Akashwani has 120 accreditations off this world cup, with 40 people in circulation and local staffers doing commentary at different venues. For the final, however, they have called in the A-team. Wakankar is also part of TMS at the World Cup, working with any of the three TMS teams (four or five each) at various matches. TMS is in a joint production with Australia Broadcasting Corporation (ABC) at the World Cup, live commentary available on the ABC website.
Have a listen. On radio, cricket’s rah-rah hyper-volume TV pitch evaporates and along with the cricket, there’s conversation, open critique, discussion. I hear the word “piratanical” to describe Ravinder Jadeja’s headband-wearing, sword-waving, wicked-grin persona. Plus a discussion about whether bowling part-timers is “insulting” to the Netherlands. And how absence of Pakistani fans at the Modi Stadium on October 14, took away from what could have been a special occasion. Or the switching of the semi-final match strip being called “unacceptable.” Such sackable TV thoughts become points of civil discussion on radio.
In India, cricket commentary has been dehydrated of relevance, partly due to indifference at the top of Prasar Bharti post the Delhi 2010CWG, rising production costs and financial unsustainability. Prasar Bharti have been talks with the BCCI for a new tripartite deal using a sales and marketing team for monetization through a three-year cycle and currently await a decision. But TV/ digital rights holders have also made clear to the BCCI that they would prefer theirs is the only way India consumes cricket.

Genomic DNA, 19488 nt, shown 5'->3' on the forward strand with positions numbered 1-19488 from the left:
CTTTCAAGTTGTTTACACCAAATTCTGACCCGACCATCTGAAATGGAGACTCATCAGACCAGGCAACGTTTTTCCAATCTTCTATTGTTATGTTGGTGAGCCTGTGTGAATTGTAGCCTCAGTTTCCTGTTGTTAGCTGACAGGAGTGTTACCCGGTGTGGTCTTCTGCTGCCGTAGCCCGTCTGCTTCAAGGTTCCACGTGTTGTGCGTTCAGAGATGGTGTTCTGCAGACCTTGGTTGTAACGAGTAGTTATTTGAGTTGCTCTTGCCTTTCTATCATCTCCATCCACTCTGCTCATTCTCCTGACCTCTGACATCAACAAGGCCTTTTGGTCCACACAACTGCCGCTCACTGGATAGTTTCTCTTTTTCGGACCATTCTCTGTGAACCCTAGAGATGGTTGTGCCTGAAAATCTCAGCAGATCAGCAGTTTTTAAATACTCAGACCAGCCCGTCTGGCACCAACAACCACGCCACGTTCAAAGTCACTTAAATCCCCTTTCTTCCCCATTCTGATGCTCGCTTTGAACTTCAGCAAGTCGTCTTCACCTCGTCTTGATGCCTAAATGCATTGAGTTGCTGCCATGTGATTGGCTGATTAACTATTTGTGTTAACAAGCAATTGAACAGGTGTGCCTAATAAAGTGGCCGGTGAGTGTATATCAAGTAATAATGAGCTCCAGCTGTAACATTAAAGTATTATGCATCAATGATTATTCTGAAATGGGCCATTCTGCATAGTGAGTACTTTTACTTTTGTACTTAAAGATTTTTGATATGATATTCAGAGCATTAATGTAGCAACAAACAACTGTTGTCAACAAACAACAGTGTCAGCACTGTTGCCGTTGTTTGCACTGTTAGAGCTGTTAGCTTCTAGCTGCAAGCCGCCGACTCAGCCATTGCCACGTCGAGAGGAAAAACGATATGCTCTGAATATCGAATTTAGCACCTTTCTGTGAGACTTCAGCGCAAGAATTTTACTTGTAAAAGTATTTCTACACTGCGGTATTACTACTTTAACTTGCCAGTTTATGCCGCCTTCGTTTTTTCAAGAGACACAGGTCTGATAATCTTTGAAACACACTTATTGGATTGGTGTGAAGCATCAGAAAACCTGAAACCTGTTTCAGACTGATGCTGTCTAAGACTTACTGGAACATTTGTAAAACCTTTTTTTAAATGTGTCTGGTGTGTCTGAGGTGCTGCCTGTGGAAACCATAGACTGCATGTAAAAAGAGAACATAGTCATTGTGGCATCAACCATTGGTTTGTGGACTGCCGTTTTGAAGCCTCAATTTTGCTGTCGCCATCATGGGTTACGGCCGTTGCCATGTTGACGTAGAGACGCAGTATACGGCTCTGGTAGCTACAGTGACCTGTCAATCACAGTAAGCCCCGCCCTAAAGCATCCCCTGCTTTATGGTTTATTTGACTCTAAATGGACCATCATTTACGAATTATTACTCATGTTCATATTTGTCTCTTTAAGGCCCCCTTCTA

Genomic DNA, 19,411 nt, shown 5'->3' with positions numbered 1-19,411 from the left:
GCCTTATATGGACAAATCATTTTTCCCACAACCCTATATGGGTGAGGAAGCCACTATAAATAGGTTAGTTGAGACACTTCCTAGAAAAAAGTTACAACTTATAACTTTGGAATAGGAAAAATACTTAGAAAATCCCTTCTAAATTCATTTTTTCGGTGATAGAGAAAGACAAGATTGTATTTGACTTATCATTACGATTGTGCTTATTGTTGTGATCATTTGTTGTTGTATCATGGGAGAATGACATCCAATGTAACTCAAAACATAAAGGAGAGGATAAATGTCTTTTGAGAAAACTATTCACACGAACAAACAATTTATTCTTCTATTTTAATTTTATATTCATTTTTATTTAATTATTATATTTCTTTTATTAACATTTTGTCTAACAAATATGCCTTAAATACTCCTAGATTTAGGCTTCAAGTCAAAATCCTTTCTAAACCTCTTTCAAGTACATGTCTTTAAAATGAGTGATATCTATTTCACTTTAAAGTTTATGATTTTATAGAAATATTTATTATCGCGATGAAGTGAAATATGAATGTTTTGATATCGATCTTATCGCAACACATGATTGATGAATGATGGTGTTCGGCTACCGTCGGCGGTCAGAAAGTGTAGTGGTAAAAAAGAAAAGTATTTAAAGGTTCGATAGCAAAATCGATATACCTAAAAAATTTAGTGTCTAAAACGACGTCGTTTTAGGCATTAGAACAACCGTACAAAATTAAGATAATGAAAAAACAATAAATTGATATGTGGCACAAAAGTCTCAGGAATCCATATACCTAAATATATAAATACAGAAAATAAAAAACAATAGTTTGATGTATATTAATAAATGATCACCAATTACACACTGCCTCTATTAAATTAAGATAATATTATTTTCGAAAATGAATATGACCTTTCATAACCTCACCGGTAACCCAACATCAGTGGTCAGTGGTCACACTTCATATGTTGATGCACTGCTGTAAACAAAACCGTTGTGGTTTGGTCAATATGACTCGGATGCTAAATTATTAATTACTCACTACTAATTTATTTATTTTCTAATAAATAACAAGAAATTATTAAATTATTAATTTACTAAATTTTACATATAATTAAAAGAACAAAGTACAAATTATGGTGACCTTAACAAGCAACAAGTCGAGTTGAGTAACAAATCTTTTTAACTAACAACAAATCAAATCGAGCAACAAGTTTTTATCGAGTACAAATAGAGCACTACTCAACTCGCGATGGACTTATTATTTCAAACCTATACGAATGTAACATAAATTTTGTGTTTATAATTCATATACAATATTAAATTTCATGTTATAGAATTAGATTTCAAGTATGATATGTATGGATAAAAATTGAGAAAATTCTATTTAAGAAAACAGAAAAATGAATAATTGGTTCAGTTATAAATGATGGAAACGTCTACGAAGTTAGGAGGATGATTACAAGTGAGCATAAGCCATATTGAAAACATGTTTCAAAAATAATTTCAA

Wakankar has felt the impact of the change in the profession he loves and seen it in his household. His mother-in-law still listens to Akashwani radio commentary but his daughter will not. “The prestige of All India Radio commentary does not exist any longer… Data becoming cheap has effectively killed radio commentary for the urban middle class.”
He notes however, that more than a dozen times, taxi drivers have recognized his voice and refuse to charge him, saying they’ve picked up English words from listening to him describe matches.He says, “We forget that even if data is cheap today, a lot of people want to listen to radio - a lot of people do on their mobile, they watch the TV image but listen to radio and it is generally it in the interiors of the country.”
BBC and Akashwani are both public broadcasters in two very different cricketing countries on different paths. One of the BBC’s big changes was, Moeran says, “to focus on many more types of cricket.” In the last 15 years, every single ball of every single game of domestic cricekt goes on the radio in the UK.” Men’s and women’s international cricket are covered, “with exactly the same production resources.” TMS commentates on the Hundred as well and cover the IPL and the BBL off TV in London or Manchester studios.
It is not as if radio has no role to play in expanding the reach of Indian cricket to an even greater degree. It’s all about being broad minded and open-hearted.